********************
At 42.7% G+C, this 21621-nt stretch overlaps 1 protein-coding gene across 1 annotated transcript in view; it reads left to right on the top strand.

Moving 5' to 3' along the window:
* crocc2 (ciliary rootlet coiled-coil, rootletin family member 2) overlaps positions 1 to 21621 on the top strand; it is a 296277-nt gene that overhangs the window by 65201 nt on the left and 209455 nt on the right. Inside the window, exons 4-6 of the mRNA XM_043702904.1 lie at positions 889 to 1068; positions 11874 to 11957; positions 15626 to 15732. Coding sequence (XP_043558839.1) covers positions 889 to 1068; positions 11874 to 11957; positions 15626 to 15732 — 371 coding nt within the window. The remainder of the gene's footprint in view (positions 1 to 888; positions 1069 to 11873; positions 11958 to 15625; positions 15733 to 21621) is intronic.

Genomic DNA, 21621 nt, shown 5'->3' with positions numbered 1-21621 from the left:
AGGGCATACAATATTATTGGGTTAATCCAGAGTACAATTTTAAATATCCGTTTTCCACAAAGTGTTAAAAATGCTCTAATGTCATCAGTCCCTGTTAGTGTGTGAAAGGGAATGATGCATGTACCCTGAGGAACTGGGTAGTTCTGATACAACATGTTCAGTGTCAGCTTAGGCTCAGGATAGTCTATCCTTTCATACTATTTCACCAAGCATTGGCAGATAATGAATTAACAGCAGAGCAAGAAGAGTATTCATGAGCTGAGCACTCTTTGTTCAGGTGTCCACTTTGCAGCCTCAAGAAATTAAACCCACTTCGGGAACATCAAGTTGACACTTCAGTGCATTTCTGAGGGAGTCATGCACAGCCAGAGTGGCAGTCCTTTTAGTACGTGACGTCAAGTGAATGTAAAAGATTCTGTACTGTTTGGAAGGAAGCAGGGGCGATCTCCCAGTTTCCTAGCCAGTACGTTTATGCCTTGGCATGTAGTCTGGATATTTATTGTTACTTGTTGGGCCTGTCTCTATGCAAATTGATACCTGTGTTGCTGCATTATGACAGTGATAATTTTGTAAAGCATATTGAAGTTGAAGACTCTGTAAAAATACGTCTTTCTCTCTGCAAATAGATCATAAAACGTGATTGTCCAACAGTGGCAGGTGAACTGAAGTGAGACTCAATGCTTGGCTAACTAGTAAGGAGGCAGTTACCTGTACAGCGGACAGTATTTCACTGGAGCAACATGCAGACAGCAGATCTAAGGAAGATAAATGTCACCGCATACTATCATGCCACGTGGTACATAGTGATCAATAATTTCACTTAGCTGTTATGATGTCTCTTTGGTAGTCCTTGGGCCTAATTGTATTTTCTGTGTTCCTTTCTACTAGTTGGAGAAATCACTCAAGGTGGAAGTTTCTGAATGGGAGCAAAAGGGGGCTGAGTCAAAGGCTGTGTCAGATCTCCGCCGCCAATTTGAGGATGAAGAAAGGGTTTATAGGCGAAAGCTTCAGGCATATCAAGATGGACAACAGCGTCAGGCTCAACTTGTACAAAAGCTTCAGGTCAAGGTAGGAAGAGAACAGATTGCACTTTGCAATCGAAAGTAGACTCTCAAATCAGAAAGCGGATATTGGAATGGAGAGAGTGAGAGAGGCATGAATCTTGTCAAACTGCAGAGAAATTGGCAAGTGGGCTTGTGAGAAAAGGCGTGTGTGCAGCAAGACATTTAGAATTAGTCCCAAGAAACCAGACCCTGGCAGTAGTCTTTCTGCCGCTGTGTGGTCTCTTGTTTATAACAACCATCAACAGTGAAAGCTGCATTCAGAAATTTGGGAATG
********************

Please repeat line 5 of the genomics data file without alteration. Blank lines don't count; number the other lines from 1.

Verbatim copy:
AGGGCATACAATATTATTGGGTTAATCCAGAGTACAATTTTAAATATCCGTTTTCCACAAAGTGTTAAAAATGCTCTAATGTCATCAGTCCCTGTTAGTGTGTGAAAGGGAATGATGCATGTACCCTGAGGAACTGGGTAGTTCTGATACAACATGTTCAGTGTCAGCTTAGGCTCAGGATAGTCTATCCTTTCATACTATTTCACCAAGCATTGGCAGATAATGAATTAACAGCAGAGCAAGAAGAGTATTCATGAGCTGAGCACTCTTTGTTCAGGTGTCCACTTTGCAGCCTCAAGAAATTAAACCCACTTCGGGAACATCAAGTTGACACTTCAGTGCATTTCTGAGGGAGTCATGCACAGCCAGAGTGGCAGTCCTTTTAGTACGTGACGTCAAGTGAATGTAAAAGATTCTGTACTGTTTGGAAGGAAGCAGGGGCGATCTCCCAGTTTCCTAGCCAGTACGTTTATGCCTTGGCATGTAGTCTGGATATTTATTGTTACTTGTTGGGCCTGTCTCTATGCAAATTGATACCTGTGTTGCTGCATTATGACAGTGATAATTTTGTAAAGCATATTGAAGTTGAAGACTCTGTAAAAATACGTCTTTCTCTCTGCAAATAGATCATAAAACGTGATTGTCCAACAGTGGCAGGTGAACTGAAGTGAGACTCAATGCTTGGCTAACTAGTAAGGAGGCAGTTACCTGTACAGCGGACAGTATTTCACTGGAGCAACATGCAGACAGCAGATCTAAGGAAGATAAATGTCACCGCATACTATCATGCCACGTGGTACATAGTGATCAATAATTTCACTTAGCTGTTATGATGTCTCTTTGGTAGTCCTTGGGCCTAATTGTATTTTCTGTGTTCCTTTCTACTAGTTGGAGAAATCACTCAAGGTGGAAGTTTCTGAATGGGAGCAAAAGGGGGCTGAGTCAAAGGCTGTGTCAGATCTCCGCCGCCAATTTGAGGATGAAGAAAGGGTTTATAGGCGAAAGCTTCAGGCATATCAAGATGGACAACAGCGTCAGGCTCAACTTGTACAAAAGCTTCAGGTCAAGGTAGGAAGAGAACAGATTGCACTTTGCAATCGAAAGTAGACTCTCAAATCAGAAAGCGGATATTGGAATGGAGAGAGTGAGAGAGGCATGAATCTTGTCAAACTGCAGAGAAATTGGCAAGTGGGCTTGTGAGAAAAGGCGTGTGTGCAGCAAGACATTTAGAATTAGTCCCAAGAAACCAGACCCTGGCAGTAGTCTTTCTGCCGCTGTGTGGTCTCTTGTTTATAACAACCATCAACAGTGAAAGCTGCATTCAGAAATTTGGGAATG